(originally published on May 7, 2018)
These days, I find out about YouTubers I’ve never heard of before by the “suggested videos” section the site. This led me to the commentary channel, Connor Howe. After watching several of his videos, I not only became a subscriber, but I can guarantee you that he is one of the most underrated YouTubers on the platform today. Connor’s content is funny, intelligent, insightful, thought-provoking and balanced. I have no doubt that his channel will continue to grow because he’s not only good at what he does, but he’s very driven as well. I do hope by doing this interview and giving you all a deeper look into who he is, I can encourage all of you to give some of his videos a shot, and hopefully stick around and subscribe.
Below is our interview. Take it away, Connor:
1. What inspired you to decide to start a YouTube Channel, and how did people in your personal life react when you told them about your decision?
Personally, I see YouTube as one of the least talked-about opportunities available to pretty much anyone in today’s day and age. YouTube provides a space where people — whether it be aspiring entertainers, entrepreneurs, educators or anything else — can create value, just by being themselves. As the son of two entrepreneurs and a college graduate frustrated by the lack of options for recent graduates, I saw (and still see) YouTube as a career avenue where I can use my talents — writing, humor and creativity — and thrive. The people in my personal life have been — and still are — very supportive of the decision. Granted, some have been skeptical of what YouTube is and what it can offer, but not to the extent where they wouldn’t encourage me to give it a shot and see what happens.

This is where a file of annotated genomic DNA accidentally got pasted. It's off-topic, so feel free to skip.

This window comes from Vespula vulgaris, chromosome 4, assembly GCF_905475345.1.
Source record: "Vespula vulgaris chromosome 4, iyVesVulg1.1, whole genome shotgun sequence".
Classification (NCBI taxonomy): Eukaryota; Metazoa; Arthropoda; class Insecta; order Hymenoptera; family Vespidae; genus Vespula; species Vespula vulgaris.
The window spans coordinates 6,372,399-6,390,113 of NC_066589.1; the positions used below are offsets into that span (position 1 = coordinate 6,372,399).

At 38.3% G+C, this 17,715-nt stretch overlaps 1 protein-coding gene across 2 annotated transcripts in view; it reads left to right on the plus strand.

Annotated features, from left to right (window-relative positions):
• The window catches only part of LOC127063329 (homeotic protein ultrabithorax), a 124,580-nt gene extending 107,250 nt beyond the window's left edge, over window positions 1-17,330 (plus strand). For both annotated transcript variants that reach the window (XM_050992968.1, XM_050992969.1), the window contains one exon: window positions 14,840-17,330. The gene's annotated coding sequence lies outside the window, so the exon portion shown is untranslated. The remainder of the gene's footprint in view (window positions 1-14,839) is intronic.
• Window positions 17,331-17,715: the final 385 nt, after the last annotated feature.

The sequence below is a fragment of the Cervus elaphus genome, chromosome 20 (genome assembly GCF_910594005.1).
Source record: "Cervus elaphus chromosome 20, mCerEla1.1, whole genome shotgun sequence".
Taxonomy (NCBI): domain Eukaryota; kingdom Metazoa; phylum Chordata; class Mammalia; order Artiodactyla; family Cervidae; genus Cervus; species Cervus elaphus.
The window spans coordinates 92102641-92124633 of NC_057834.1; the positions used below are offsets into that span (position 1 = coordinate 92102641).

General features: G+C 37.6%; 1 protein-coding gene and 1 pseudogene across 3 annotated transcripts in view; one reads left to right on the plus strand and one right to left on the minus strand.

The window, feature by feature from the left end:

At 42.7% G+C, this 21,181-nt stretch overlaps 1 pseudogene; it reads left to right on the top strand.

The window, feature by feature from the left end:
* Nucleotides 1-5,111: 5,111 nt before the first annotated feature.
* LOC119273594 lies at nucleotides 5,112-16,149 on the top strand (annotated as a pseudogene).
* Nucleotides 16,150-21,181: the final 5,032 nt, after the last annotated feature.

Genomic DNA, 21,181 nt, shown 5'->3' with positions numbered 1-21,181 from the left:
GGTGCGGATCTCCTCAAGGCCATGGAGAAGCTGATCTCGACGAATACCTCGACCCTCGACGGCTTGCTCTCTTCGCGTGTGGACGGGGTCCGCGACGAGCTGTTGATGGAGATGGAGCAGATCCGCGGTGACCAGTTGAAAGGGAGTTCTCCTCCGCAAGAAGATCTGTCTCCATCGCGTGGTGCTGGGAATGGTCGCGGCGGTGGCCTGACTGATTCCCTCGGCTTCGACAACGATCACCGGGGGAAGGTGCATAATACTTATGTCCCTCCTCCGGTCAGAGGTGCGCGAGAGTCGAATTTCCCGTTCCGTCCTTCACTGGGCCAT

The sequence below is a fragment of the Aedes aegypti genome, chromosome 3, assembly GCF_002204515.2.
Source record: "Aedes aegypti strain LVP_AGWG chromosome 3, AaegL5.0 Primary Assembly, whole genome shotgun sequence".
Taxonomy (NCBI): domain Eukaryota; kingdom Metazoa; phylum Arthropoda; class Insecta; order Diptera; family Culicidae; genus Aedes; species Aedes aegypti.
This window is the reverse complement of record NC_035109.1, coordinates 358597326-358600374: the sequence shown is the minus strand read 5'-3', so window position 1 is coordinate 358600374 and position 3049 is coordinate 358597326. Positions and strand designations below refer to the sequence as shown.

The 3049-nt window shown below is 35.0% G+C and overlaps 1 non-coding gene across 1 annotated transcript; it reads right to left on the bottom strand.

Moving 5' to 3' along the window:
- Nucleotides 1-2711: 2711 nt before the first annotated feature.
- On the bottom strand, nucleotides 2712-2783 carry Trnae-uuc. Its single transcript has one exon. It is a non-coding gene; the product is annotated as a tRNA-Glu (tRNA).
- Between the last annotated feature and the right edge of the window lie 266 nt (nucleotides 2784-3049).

2. When it comes to commentary channels, which ones are your favorites?
I’ve been inspired by a lot of people — h3h3productions, Internet Comment Etiquette with Erik, Cody Ko, Nerd City, Drew Gooden and many others to name a few, all of which are commentary channels. I’m also a big fan of some smaller commentary channels like WillyMacShow, WavyWebSurf, Turkey Tom and The Right Opinion. All in all, I tend to be a fan of people who know how to intertwine commentary and comedy. Learning something new can always be interesting, but it’s an even better experience if it can be funny as well.
3. You had talked about in a recent video of yours about Kavos leaving YouTube; which Kavos said had to do with the mental toll making videos was having on him. You also talked about a similar creator, ImAllexx, who had issued the same concerns in his life. Just like with the Hollywood A-Listers, we tend to forget that YouTubers are people, not robots, and they often get burned out. Although it’s important for Kavos to take time off, you mentioned (and I agree) that he runs the risk of losing his audience. Do you have advice to any content creators in the same positions as Kavos and ImAllexx on how to avoid this, and/or what to do if and when it does happen?